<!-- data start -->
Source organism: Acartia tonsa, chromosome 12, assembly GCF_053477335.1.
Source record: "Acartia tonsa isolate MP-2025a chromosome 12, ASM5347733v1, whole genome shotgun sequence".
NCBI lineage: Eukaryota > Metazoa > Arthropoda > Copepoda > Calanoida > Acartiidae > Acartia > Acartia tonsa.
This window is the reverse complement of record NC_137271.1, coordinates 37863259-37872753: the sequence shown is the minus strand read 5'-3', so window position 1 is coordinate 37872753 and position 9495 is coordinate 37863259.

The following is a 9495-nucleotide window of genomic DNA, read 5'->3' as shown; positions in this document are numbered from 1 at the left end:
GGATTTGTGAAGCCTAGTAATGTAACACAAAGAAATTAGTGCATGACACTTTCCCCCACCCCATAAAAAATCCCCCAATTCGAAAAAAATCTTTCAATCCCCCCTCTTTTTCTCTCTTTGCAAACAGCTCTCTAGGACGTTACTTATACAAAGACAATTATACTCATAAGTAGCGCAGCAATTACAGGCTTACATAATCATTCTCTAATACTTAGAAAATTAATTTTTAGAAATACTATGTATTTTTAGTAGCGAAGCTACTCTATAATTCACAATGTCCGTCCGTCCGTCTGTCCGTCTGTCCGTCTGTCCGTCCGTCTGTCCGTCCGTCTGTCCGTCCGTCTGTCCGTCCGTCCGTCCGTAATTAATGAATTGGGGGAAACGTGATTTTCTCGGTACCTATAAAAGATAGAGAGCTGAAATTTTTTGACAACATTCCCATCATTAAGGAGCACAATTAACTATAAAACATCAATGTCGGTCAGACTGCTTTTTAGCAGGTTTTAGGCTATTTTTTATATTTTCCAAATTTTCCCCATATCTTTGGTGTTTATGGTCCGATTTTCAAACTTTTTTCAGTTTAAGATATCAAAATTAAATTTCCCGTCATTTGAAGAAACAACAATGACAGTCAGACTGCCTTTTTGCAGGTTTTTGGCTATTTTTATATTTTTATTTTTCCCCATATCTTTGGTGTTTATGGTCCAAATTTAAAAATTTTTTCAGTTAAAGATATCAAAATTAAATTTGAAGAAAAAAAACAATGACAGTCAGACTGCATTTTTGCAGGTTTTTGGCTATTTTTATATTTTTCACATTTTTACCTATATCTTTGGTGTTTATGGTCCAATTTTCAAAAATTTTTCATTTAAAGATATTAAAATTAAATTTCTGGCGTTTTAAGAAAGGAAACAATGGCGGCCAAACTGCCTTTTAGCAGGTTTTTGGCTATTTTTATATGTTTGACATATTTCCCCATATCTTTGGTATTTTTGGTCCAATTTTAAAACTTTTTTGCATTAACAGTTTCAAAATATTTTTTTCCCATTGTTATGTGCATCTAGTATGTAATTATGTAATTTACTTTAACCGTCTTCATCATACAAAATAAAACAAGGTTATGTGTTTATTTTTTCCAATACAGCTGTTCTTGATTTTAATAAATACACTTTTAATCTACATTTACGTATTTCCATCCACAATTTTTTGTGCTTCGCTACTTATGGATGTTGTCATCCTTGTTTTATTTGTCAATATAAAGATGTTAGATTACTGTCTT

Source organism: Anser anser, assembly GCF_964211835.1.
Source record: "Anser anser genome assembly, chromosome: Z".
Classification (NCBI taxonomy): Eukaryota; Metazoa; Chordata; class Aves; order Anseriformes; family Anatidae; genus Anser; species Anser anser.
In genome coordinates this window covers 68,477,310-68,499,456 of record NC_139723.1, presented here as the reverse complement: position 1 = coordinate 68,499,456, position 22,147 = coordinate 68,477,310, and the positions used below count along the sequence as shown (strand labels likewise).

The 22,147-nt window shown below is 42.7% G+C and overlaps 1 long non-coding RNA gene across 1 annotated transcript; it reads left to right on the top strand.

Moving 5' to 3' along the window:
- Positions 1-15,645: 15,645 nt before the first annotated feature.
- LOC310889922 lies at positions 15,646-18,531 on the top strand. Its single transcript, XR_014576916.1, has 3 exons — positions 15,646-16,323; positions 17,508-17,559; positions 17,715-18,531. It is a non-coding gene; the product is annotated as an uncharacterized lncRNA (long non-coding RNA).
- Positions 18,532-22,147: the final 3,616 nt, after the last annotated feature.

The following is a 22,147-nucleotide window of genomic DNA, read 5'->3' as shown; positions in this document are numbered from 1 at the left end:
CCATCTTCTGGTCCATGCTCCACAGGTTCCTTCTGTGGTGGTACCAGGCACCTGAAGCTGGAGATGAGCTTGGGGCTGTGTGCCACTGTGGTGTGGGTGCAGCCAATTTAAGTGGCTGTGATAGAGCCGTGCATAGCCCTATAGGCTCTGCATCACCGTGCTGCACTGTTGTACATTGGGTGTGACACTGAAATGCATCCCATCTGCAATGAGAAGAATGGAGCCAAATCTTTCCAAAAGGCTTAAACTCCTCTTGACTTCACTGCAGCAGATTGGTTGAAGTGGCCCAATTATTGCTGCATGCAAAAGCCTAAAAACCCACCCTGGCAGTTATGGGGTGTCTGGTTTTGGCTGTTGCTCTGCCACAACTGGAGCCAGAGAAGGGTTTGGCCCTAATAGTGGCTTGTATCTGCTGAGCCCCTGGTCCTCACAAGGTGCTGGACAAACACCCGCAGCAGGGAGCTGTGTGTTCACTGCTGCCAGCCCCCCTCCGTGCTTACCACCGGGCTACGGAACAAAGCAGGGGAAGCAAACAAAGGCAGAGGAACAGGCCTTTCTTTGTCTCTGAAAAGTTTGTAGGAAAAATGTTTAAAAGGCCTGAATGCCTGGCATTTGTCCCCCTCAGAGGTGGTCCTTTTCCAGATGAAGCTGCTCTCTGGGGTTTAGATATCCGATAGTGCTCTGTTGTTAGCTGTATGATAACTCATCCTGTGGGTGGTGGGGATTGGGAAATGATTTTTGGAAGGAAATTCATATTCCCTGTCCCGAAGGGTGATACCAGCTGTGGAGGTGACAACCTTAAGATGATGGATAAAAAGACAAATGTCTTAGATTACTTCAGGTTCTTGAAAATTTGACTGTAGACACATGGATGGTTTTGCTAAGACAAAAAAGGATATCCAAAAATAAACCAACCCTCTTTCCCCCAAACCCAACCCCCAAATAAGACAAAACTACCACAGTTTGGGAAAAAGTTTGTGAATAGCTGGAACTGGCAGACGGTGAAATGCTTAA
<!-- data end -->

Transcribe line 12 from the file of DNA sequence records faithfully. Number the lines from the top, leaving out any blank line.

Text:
Moving 5' to 3' along the window: